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We started the year with the crux of how to deal with the ongoing pandemic that increased online ordering from all over the world. Then in March, the Ever Given decided it would be fun to take on things at a new angle, blocking up the Suez Canal for 6 days and 7 hours. This got the whole world talking about the logistics and worldwide supply chain at the dinner table. From the table to memes across the internet, the Ever Given was definitely a hot topic for most for a while. 

Then the US/EU tit-for-tat  Boeing / Airbus tariffs were put on hold for a few months while trade representatives could find a mutually beneficial solution to the problems. When the supply chain crunch came in big time (or so we thought before October hit), it blocked up Asia/ Europe, Asia, the Mediterranean and Asia to the USEC, and drove up rates so high nobody would believe them until they were confirmed. Some rates soared almost as high as $15,000/teu. 

That’s when we had the shortages kick in. From intermodal networks having a crisis, to supply chains not having enough equipment, we were only just beginning to see the troubles 2021 would bring. Between the issues of getting empty containers to load with exports, instead of shipped back to Asia empty in order to expedite the return of more imports, and the lack of drivers available to move those containers from a rail to shippers, the Midwest and West Coast were seeing severe delays and issues with intermodal cargo.

This was where people started to get creative and use passenger planes to carry cargo when flights were grounded due to COVID-19 restrictions. In a move that signaled to many there was an end coming to the pandemic disruption, United Airlines announced they would pull back on the “pfreighters” for cargo service as more travelers made belly space enough to keep up.

Then we were hit and hit hard. US rail delays began mounting, a port worker at Ningbo Meidong Container Terminal received a positive Covid test leading the port to shut down all operations under epidemic management, a COVID outbreak in China led to cargo flights being cancelled and rates to leap. The Delta variant hit and Vietnam shut down all cargo shipments for weeks. Cargo congestion moved from bad to worse to incognito as desperate forwarders tried to beg, bribe, and sneak into handlers to recover freight by almost any means necessary in Chicago. Tariffs took center stage again as tit-for-tat applications came back in full swing. Cargo in Los Angeles and Long Beach, California stopped moving and the port became more of a parking lot than an actual functioning port.  It was an absolute madhouse of pandem(ic)onium.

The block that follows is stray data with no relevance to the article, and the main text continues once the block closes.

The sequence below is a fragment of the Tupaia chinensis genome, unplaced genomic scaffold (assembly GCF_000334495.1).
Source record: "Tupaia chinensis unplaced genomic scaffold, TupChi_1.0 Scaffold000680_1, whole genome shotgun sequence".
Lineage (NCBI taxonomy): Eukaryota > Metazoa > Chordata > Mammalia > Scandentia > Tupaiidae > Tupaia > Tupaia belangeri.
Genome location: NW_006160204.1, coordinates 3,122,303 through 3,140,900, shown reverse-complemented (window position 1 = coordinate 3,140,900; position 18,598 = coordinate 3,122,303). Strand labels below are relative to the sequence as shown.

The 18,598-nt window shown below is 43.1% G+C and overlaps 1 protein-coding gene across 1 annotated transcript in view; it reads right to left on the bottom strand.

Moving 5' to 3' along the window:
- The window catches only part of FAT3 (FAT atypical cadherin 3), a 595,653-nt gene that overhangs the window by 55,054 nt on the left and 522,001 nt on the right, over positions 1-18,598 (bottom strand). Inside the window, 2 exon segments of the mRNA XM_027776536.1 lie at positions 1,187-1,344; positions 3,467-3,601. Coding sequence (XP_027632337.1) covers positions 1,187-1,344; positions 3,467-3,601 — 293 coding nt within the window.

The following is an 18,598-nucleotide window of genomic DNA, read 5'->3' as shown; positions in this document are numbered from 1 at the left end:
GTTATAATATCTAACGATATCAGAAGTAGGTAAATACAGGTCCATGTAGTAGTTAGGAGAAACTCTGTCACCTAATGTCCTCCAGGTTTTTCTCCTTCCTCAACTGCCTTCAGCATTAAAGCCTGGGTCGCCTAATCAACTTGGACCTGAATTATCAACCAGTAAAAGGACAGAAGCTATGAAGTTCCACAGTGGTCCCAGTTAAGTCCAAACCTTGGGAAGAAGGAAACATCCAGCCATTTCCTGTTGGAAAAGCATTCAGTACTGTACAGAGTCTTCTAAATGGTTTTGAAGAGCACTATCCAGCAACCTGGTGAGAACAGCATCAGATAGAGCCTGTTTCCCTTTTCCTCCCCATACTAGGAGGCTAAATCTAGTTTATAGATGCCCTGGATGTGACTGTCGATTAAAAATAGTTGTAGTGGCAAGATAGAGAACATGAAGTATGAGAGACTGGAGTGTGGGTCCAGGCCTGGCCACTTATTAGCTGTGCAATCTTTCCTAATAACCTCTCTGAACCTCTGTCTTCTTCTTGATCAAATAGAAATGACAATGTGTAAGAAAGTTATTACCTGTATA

Then things even got so bad with the LA and LB ports that port fees were initiated to bring incentive to the ports to move cargo faster so that the supply chain halt could be solved. With a sky-is-the-limit style cap, there was no end in sight to the crisis that was inadvertently avoided by the port moving as fast as they could to avoid the fees – fees that the White House held back from slapping the carriers with for several weeks as port congestion cleared. 

Through it all, your cargo has been safe with Edward J. Zarach & Associates. Our strong expertise and deep understanding of the logistics industry helped us weather this tumultuous year with the trust and support of our clients. While we haven’t finished coordinating our outlook article for 2022, you can rest assured that our staff will remain vigilant and steadfast in protecting and serving your cargo needs next year and for decades to come.